Although I’ve sewn plenty of cooler weather things it’s been hard to get inspired for pictures. But now that it feels like spring I’m ready to find a cool doorway… This is a swing tank based on Grainline’s Scout Tee first seen in a wild floral last fall.
Have you ever bought a piece of fabric and then discovered a big flaw that you couldn’t cut around? That’s what happened with this black linen. There’s a pretty noticeable line where the fabric changes from light grey to dark grey. I debated buying more fabric or covering the line with trim. In the end I figured why not make it a design feature! I was able to line it up on the front just over the bust like a yoke. And I think it manages to look pretty intentional. What do you think?
The only change I made for this version was to reduce the amount of swing a little. I just overlapped some of the “slashed & spread” sections to make it a bit more fitted through the body – I probably took out about an inch from the front and back. Next time I may lengthen it a bit in the front.
Details: based on Scout Tee sz 0, added about 3″ width to the bottom of the front and back, shortened by 1″, cut in the shoulders, brought the neckline up and added a bias bound slit to the neck
Another Grainline Scout pattern hack! I’m getting so much mileage out of this pattern. The inspiration for this top started with the Madewell Scout tutorial that Jen posted. I decided to mix it up a little and use it to create my own version of a different Madewell top. There are an awful lot of Madewell tops on my pinterest boards to choose from!
I slashed & spread the pattern to create the swing shape and cut in around the shoulders a bit more than on my previous Scout tank hack. I used Madewell Scout variation tutorial for the split neck. I also brought the length up a little.
I picked up the fabric from the sale floor at Stonemountain & Daughter. It’s a cotton jacquard with an interesting loose weave. The print is both loud and a floral – not my usual style. This was intended as a wearable muslin but I’ve ended up wearing it quite a bit. I’ve also made another version in a black yarn-dyed linen which I’ll tell you about when I get a picture.
Details: a little fuzzy – started with the Scout in sz 0, added 4″ width to the bottom of the front and back, shortened by 1″, cut in the shoulders, brought the neckline up and added a bias bound slit to the neck
I’ve been on a pattern hacking kick lately. First up is a sleeveless version of the Grainline Scout Tee.
This pattern hack is inspired by a friend with a very cute top. I recently saw her in a loose fitting, slightly cropped tank. Rather than steal hers I thought I’d make my own. Her top reminded me of the Scout Tee so I headed home and whipped up the first version. This one is in Nani Iro Pocho double gauze from Miss Matatabi that I have been hoarding for just the right summer top.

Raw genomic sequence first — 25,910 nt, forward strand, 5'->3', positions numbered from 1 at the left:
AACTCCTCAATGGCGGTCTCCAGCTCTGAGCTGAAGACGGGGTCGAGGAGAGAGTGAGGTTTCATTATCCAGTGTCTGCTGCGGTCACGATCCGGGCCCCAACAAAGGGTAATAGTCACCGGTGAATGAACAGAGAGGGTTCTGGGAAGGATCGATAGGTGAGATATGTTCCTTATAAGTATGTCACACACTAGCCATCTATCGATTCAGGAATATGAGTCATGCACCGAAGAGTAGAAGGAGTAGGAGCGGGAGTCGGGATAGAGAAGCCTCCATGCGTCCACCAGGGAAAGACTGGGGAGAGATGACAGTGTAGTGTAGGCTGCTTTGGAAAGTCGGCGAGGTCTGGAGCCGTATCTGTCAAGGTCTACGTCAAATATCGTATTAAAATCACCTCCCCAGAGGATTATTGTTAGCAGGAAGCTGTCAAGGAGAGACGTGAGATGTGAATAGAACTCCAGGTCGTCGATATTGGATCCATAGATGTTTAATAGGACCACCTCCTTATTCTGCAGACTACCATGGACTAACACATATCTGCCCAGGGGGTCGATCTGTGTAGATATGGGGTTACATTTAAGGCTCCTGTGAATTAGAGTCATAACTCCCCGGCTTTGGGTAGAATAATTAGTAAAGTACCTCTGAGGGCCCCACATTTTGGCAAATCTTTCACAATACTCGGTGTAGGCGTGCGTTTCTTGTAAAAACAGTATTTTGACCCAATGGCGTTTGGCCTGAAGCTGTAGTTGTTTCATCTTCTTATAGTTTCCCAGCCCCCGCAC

One of the cool things about the inspiration top is the v-neck in back. So I gave that a shot, too.
Altogether very happy with this first attempt. But the more open front and back necklines made it a little loose on top. So to improve the fit I added little ribbon bra-strap carriers using Dixie DIY’s tutorial.
This one’s gotten plenty of wear so I knew I wanted to make another. For the second one I removed a little fabric along the neckline (took a small wedge out of the front and the back) for a closer fit up top and shortened it more.
This one is made from a tencel chambray which has a lot of drape. I didn’t want to fuss with using the tencel for bias tape since it’s a bit slippery but I didn’t want to use the heavy cotton-poly pre-made stuff either. So I made some bias tape using a cotton-silk blend that’s been sitting in my stash. It was really easy to work with and a good match to the weight of the fabric.
Quick question: does anyone have a good method for applying bias tape around a v-neck? I sort of made this up as I went along and while it turned out ok I wouldn’t mind some tips or pointers to tutorials if anyone knows of one.
Details: Scout woven tee sz 0, lowered armscye, no sleeves, modified front and back neckline (lowered and removed some width), shortened by ~2 inches
I’ve been admiring shift dresses and t-shirt dresses and wanted to make one. I tried the Colette Laurel pattern, but it wasn’t meant to be – lots of fit issues to address. Since I wanted a more instant-gratification project, I decided to use the Scout Tee as the base for a dress. There was no shortage of online inspiration for turning the Scout into a dress.
I lengthened the Scout tee pattern about 12 inches (I think) and kept the slightly curved hem. I used a fairly stiff red cotton ikat print. Once it was sewn together I wasn’t satisfied with the shape. I thought a couple of darts in the back would help define the waist, but there were a few wrinkles and it didn’t seem quite right. So I consulted with my local sewing expert (thanks Mom). We played around with the shape, pinning in a few darts where the fabric was creasing and taking in the sides a bit. I tweaked the darts a few more times and ended up with two darts in the back and four in the front; two below the waist and two below the bust.
My dress fits now and I really like the way it turned out. Enough to go out in public looking for scenic backdrops!
Notes to self:
– Darts aren’t so scary, and I will be much more confident about adding and adjusting in future projects.
– Darts affect the length — the dress is 3-4 inches shorter with the darts. Next time I’ll give myself a little more length to worth with.
– Stiff cotton does not make a drapey dress. A good reminder. 😉
Details: size 0, lowered armscye, size 2 sleeve, lengthened shirt by 12″, added 6 darts for shaping